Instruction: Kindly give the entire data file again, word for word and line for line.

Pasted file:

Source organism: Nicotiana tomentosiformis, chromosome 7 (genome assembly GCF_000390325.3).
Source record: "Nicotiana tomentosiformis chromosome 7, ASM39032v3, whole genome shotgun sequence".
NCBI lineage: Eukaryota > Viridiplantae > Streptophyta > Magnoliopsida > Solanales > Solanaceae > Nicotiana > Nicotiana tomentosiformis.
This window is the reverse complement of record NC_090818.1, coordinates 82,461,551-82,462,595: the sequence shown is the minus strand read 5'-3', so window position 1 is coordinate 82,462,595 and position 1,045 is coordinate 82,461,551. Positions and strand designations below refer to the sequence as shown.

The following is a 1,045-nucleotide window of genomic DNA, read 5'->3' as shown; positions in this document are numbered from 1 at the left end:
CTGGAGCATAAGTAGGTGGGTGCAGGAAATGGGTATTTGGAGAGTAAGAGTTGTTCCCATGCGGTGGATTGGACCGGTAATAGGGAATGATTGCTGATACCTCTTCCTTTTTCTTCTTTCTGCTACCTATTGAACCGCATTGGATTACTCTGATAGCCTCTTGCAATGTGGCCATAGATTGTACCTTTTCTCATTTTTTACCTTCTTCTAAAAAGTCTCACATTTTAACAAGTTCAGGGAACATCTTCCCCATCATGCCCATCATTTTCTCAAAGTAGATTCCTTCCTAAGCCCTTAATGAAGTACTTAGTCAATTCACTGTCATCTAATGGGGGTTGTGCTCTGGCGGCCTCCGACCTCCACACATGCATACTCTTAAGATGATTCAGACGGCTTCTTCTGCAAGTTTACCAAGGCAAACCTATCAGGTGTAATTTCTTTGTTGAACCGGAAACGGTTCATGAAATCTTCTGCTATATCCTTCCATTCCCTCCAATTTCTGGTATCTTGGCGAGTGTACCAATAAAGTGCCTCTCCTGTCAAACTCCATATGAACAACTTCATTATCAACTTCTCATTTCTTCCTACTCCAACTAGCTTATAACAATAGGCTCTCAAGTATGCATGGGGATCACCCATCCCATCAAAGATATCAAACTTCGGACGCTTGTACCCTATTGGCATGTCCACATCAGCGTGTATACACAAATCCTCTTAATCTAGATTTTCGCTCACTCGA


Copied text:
Source organism: Nicotiana tomentosiformis, chromosome 7 (genome assembly GCF_000390325.3).
Source record: "Nicotiana tomentosiformis chromosome 7, ASM39032v3, whole genome shotgun sequence".
NCBI lineage: Eukaryota > Viridiplantae > Streptophyta > Magnoliopsida > Solanales > Solanaceae > Nicotiana > Nicotiana tomentosiformis.
This window is the reverse complement of record NC_090818.1, coordinates 82,461,551-82,462,595: the sequence shown is the minus strand read 5'-3', so window position 1 is coordinate 82,462,595 and position 1,045 is coordinate 82,461,551. Positions and strand designations below refer to the sequence as shown.

The following is a 1,045-nucleotide window of genomic DNA, read 5'->3' as shown; positions in this document are numbered from 1 at the left end:
CTGGAGCATAAGTAGGTGGGTGCAGGAAATGGGTATTTGGAGAGTAAGAGTTGTTCCCATGCGGTGGATTGGACCGGTAATAGGGAATGATTGCTGATACCTCTTCCTTTTTCTTCTTTCTGCTACCTATTGAACCGCATTGGATTACTCTGATAGCCTCTTGCAATGTGGCCATAGATTGTACCTTTTCTCATTTTTTACCTTCTTCTAAAAAGTCTCACATTTTAACAAGTTCAGGGAACATCTTCCCCATCATGCCCATCATTTTCTCAAAGTAGATTCCTTCCTAAGCCCTTAATGAAGTACTTAGTCAATTCACTGTCATCTAATGGGGGTTGTGCTCTGGCGGCCTCCGACCTCCACACATGCATACTCTTAAGATGATTCAGACGGCTTCTTCTGCAAGTTTACCAAGGCAAACCTATCAGGTGTAATTTCTTTGTTGAACCGGAAACGGTTCATGAAATCTTCTGCTATATCCTTCCATTCCCTCCAATTTCTGGTATCTTGGCGAGTGTACCAATAAAGTGCCTCTCCTGTCAAACTCCATATGAACAACTTCATTATCAACTTCTCATTTCTTCCTACTCCAACTAGCTTATAACAATAGGCTCTCAAGTATGCATGGGGATCACCCATCCCATCAAAGATATCAAACTTCGGACGCTTGTACCCTATTGGCATGTCCACATCAGCGTGTATACACAAATCCTCTTAATCTAGATTTTCGCTCACTCGA